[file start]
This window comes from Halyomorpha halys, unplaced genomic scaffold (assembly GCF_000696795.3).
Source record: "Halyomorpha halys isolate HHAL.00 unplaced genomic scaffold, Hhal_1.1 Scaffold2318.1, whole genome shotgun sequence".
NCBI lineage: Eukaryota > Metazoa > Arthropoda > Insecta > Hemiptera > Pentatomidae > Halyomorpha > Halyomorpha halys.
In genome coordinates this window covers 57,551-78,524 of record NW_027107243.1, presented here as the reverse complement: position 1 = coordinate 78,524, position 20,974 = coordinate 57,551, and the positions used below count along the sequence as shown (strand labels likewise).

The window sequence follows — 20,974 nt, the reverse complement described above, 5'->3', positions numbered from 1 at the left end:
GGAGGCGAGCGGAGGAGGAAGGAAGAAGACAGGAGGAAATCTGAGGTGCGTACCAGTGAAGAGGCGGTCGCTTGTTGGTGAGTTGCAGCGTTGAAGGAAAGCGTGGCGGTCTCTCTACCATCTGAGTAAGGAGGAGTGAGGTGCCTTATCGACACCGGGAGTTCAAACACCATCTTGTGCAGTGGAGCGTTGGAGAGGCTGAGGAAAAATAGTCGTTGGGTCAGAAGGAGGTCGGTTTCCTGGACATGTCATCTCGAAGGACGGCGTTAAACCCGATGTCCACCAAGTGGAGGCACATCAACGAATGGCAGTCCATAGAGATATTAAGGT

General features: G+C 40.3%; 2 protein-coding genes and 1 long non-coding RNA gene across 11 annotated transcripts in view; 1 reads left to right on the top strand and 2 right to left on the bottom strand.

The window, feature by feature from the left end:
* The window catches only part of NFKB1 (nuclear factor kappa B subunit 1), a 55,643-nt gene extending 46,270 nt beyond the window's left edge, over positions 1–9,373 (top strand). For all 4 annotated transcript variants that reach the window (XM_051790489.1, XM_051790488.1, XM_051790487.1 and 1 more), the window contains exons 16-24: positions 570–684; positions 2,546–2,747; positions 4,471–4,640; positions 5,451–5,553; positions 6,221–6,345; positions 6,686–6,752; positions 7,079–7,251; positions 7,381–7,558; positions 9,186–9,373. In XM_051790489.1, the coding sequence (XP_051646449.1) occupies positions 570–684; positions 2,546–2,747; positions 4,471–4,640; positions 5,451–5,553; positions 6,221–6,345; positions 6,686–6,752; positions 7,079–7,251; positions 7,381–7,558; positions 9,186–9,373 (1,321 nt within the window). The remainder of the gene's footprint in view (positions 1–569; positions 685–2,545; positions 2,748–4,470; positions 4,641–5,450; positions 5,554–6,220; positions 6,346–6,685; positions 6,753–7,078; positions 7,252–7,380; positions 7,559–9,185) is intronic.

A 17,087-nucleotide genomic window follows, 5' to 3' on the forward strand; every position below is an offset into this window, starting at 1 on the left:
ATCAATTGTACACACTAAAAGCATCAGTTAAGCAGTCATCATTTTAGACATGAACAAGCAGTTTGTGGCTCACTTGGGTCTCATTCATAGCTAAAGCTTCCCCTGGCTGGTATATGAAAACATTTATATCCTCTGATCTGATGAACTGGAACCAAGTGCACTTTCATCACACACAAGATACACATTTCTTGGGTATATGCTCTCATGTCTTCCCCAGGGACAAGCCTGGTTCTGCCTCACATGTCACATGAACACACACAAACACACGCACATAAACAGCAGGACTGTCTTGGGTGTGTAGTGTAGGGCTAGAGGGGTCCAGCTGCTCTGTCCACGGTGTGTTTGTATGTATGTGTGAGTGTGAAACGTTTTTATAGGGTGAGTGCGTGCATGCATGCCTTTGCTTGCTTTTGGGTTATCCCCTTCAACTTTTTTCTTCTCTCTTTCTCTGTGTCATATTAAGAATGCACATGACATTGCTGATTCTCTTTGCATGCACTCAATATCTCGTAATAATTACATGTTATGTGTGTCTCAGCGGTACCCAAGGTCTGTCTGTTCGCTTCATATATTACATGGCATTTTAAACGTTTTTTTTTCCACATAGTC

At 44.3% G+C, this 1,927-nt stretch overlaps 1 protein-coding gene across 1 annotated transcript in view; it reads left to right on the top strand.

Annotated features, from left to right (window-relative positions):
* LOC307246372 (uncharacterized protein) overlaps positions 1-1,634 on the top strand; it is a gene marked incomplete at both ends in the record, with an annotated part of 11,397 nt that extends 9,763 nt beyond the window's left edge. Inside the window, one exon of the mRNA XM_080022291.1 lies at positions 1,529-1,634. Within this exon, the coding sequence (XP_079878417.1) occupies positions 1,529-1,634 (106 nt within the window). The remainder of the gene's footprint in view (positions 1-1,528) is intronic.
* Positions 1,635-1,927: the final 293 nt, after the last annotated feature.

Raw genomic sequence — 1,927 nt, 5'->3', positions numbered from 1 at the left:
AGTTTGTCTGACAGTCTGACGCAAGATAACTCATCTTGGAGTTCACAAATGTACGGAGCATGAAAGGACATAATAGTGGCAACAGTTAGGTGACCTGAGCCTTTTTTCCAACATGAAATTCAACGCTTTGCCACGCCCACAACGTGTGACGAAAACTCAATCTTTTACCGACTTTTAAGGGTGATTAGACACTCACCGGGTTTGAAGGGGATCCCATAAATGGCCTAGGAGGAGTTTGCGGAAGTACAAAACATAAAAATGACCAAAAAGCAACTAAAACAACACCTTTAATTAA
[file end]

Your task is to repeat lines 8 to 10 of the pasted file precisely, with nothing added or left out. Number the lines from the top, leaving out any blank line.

The window, feature by feature from the left end:
* The window catches only part of NFKB1 (nuclear factor kappa B subunit 1), a 55,643-nt gene extending 46,270 nt beyond the window's left edge, over positions 1–9,373 (top strand). For all 4 annotated transcript variants that reach the window (XM_051790489.1, XM_051790488.1, XM_051790487.1 and 1 more), the window contains exons 16-24: positions 570–684; positions 2,546–2,747; positions 4,471–4,640; positions 5,451–5,553; positions 6,221–6,345; positions 6,686–6,752; positions 7,079–7,251; positions 7,381–7,558; positions 9,186–9,373. In XM_051790489.1, the coding sequence (XP_051646449.1) occupies positions 570–684; positions 2,546–2,747; positions 4,471–4,640; positions 5,451–5,553; positions 6,221–6,345; positions 6,686–6,752; positions 7,079–7,251; positions 7,381–7,558; positions 9,186–9,373 (1,321 nt within the window). The remainder of the gene's footprint in view (positions 1–569; positions 685–2,545; positions 2,748–4,470; positions 4,641–5,450; positions 5,554–6,220; positions 6,346–6,685; positions 6,753–7,078; positions 7,252–7,380; positions 7,559–9,185) is intronic.

A 17,087-nucleotide genomic window follows, 5' to 3' on the forward strand; every position below is an offset into this window, starting at 1 on the left: